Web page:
On the last morning of April—the morning of ICA’s benefit—we awake to rain. Rain pours down from glowering clouds. It rushes and burbles through the streets as we scuttle to work, our party dresses and suit jackets, sheathed in plastic, flung over our arms. Rain lashes the museum’s big glass doors and drums numbingly onto the white tent raised over the terrace. It streams down the tall office windows on the third floor, where we make jokes while hoping for a let up.
Down on the terrace, busy workers arrange candles on the orange and green tables, reinforcing the tent’s edges with clear plastic. ICA’s dauntless Director of Curatorial Affairs, Robert Chaney, climbs up onto the big concrete planters and puts in flowers from his children’s daycare center plant sale to brighten the gloom. We check the hour-by-hour forecast on our phones and try to dredge up cheerful rain-related sayings.
When you drink the water, remember the spring.
April showers bring May flowers.
The way I see it, if you want the rainbow, you gotta put up with the rain.
The first two are traditional proverbs; the third is attributed to Dolly Parton.
By six o’clock, the downpour hasn’t abated, but the atmosphere feels sunnier. In the well-lit lobby, waiters pass special drinks—ICA Sparklers (meyer lemon, basil lemonade, and Prosecco) and Muddled Luxardo Cherry Old Fashioneds—while guests in elegant, festive clothes drift in from the dusk like flowers sprouting from dark earth. The evening is a celebration of ICA’s 50th birthday, and many have taken the invitation to “Party like it’s 1963” literally. Dresses are colorful and short, boots are high, and many of the men have bright ties—pink or electric green or paisleyed—under their jackets. I myself am wearing a mid-thigh-length brown velvet Marimekko dress, imprinted with textured flowers, that my mother wore all through the sixties.
Up on the mezzanine, artist Lucas Michael poses couples against the white wall and takes their photograph. He’s using a Polaroid Big Shot camera—the kind of camera Andy Warhol used. Lucas, a multi-media artist, is known for his Polaroids. His “Ladies and Gentleman” series recreated Warhol’s work by the same name—but with women instead of transvestites—while a more recent series captured iconic actors at the 2013 Golden Globes. Writing in Architectural Digest, Brienne Walsh called these images “[t]iny blips of joy.”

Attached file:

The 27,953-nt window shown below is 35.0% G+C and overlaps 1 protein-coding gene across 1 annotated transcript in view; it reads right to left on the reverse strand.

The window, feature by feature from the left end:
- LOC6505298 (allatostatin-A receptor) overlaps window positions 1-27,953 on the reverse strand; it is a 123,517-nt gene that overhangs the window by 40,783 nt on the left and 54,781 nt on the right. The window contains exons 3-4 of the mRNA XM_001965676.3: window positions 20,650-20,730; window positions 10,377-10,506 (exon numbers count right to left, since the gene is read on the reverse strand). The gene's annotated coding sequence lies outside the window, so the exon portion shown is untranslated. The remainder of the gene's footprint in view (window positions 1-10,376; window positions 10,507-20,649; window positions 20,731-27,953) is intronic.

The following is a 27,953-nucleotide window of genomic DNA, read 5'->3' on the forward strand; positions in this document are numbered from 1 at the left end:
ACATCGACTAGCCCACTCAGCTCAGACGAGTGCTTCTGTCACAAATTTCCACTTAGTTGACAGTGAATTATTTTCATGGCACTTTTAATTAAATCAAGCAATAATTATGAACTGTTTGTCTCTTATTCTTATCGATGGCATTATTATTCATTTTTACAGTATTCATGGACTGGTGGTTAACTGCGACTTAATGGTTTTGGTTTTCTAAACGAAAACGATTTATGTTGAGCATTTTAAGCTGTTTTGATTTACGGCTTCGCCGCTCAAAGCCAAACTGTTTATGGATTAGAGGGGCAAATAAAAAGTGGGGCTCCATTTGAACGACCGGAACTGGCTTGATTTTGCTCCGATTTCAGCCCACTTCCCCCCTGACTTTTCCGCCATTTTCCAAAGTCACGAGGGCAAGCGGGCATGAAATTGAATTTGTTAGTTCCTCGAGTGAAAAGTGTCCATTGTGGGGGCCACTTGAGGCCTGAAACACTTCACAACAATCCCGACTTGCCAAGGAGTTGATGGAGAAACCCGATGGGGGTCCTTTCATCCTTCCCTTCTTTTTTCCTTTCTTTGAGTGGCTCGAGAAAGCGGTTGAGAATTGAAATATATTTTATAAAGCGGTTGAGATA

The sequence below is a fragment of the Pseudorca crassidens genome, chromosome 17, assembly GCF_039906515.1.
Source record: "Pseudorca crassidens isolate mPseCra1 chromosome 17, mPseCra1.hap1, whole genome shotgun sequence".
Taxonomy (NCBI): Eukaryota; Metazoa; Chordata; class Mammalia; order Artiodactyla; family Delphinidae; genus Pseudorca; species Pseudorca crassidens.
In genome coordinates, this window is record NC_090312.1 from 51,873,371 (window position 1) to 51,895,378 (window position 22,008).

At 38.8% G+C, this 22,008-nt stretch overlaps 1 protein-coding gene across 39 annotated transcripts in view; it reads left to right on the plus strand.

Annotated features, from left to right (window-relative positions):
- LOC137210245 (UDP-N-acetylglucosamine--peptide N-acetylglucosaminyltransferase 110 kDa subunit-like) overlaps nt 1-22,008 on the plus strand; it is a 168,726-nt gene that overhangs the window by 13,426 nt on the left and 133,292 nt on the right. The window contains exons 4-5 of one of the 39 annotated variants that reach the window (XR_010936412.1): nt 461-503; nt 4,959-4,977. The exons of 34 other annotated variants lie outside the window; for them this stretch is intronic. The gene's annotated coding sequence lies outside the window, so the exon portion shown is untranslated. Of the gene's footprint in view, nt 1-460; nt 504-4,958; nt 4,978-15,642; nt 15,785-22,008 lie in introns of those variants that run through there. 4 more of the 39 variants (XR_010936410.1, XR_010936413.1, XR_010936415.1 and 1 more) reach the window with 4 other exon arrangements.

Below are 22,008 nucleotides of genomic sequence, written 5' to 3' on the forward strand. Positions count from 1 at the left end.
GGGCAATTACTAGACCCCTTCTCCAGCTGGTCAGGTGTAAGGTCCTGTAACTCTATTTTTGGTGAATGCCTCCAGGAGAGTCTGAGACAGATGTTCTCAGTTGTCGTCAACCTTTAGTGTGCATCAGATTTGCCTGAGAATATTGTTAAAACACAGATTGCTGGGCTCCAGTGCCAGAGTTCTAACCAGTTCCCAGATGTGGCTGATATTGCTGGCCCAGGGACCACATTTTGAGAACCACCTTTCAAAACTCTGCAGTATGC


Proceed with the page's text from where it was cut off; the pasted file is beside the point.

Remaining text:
Lucas jokes with the guests, rearranging their limbs. A mother and daughter pose cheek to cheek. A man poses giving his wife a kiss. ICA’s Chief Curator poses with the Director of the Whitney Museum. Something about the instant camera makes people feel relaxed. “It’s fun!” Lucas says. He takes two snaps of everyone, then lets them choose one to take home. Photo after photo: all of them look fantastic. “It’s a very good camera,” Lucas says modestly.
Out in the tent, we find our seats and pull crackers. Slips of paper folded inside recall iconic moments in ICA history: “Andy and Edie escaping through the roof…Agnes Martin’s lecture on perfection…Chuck Close roasting Lisa Yuskavage…Sheila Hicks wrapping fiber balls with benefit guests’ unmentionables inside…” Then dinner it’s time for the Chateaubriand and the speeches.
Artist Jayson Musson, unable to be present, has sent a statement via gallerist John Ollman: “The ICA has continually awoken me to what art could be. And, by extension, who I could be through my art.”
Adam Weinberg, Director of the Whitney Museum of American Art, reminds us how “institute can be a verb”: how one of the things ICA does is to institute—to initiate—contemporary art.
Paula Marincola, Executive Director of the Pew Center for Arts and Heritage, and a former ICA curator, declares that “ICA’s value to the ecology of our city’s art scene is difficult to overstate.” She recalls how “as a high school girl, waiting to meet my college-aged boyfriend, I slipped into Meyerson Hall to find Christo’s oil drums—an encounter that still remains clear in my mind.”
Out in the April night, it’s still coming down in buckets. But here, in the warm glow under the tent, the applause drowns out the rain.